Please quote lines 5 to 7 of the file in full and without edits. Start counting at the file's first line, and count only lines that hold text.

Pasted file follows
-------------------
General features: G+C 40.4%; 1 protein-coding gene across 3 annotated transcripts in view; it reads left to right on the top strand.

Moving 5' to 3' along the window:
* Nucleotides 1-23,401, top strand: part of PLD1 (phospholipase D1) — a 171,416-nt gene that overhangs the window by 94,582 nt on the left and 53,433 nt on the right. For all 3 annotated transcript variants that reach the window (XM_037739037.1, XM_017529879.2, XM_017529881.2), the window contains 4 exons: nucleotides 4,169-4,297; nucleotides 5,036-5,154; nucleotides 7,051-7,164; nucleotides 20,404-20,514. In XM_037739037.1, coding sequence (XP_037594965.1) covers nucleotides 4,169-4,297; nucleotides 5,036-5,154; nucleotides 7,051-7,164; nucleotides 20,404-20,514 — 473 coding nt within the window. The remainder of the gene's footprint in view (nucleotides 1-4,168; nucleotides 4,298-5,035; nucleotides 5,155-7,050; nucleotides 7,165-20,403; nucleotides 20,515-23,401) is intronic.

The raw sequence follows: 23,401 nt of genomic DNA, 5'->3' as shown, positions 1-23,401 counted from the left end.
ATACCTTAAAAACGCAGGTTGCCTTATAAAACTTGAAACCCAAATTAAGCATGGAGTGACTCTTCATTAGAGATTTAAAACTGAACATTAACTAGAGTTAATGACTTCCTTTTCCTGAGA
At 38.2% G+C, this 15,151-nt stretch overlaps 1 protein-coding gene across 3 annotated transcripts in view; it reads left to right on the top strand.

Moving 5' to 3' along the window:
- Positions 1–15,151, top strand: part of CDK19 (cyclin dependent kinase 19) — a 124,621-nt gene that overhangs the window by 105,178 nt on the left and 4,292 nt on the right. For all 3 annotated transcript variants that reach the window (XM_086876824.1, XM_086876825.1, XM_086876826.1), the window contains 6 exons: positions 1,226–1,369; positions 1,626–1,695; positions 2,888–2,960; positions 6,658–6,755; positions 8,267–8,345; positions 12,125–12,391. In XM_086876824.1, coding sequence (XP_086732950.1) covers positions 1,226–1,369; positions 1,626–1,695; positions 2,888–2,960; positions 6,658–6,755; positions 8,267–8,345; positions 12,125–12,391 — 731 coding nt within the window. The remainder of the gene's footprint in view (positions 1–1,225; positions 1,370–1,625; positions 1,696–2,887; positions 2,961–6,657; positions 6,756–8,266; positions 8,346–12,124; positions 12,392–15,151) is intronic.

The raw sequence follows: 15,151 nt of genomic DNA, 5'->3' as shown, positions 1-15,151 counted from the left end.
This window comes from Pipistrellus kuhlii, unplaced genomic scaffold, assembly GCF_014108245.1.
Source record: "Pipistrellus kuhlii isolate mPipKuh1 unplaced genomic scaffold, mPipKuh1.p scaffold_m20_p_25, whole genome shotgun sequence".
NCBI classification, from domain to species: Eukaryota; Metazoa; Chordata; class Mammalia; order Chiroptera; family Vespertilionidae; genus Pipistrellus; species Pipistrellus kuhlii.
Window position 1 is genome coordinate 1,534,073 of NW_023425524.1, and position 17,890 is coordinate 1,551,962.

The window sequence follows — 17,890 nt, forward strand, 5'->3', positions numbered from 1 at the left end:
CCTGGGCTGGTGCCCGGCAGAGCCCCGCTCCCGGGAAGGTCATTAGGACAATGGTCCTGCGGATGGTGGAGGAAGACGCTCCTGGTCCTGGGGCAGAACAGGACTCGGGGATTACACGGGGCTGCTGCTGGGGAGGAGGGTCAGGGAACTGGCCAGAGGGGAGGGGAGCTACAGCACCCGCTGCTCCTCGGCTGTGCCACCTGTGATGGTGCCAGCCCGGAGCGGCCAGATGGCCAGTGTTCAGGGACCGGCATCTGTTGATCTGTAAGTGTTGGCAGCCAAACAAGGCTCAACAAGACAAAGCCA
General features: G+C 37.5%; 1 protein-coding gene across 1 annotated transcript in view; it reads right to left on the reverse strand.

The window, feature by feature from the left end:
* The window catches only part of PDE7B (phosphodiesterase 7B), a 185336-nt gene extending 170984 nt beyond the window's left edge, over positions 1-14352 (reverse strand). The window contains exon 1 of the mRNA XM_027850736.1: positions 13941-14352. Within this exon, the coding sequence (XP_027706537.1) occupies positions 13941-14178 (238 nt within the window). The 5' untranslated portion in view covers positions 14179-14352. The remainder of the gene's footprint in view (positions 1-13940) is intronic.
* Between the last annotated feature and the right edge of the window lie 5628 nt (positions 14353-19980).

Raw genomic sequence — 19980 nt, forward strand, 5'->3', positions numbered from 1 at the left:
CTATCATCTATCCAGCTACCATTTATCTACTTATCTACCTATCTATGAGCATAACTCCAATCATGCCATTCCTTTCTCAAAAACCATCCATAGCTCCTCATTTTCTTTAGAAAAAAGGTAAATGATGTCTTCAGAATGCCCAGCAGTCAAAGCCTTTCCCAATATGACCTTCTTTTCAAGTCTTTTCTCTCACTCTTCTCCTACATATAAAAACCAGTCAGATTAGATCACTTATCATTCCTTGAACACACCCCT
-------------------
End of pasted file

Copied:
ATACCTTAAAAACGCAGGTTGCCTTATAAAACTTGAAACCCAAATTAAGCATGGAGTGACTCTTCATTAGAGATTTAAAACTGAACATTAACTAGAGTTAATGACTTCCTTTTCCTGAGA
At 38.2% G+C, this 15,151-nt stretch overlaps 1 protein-coding gene across 3 annotated transcripts in view; it reads left to right on the top strand.

Moving 5' to 3' along the window: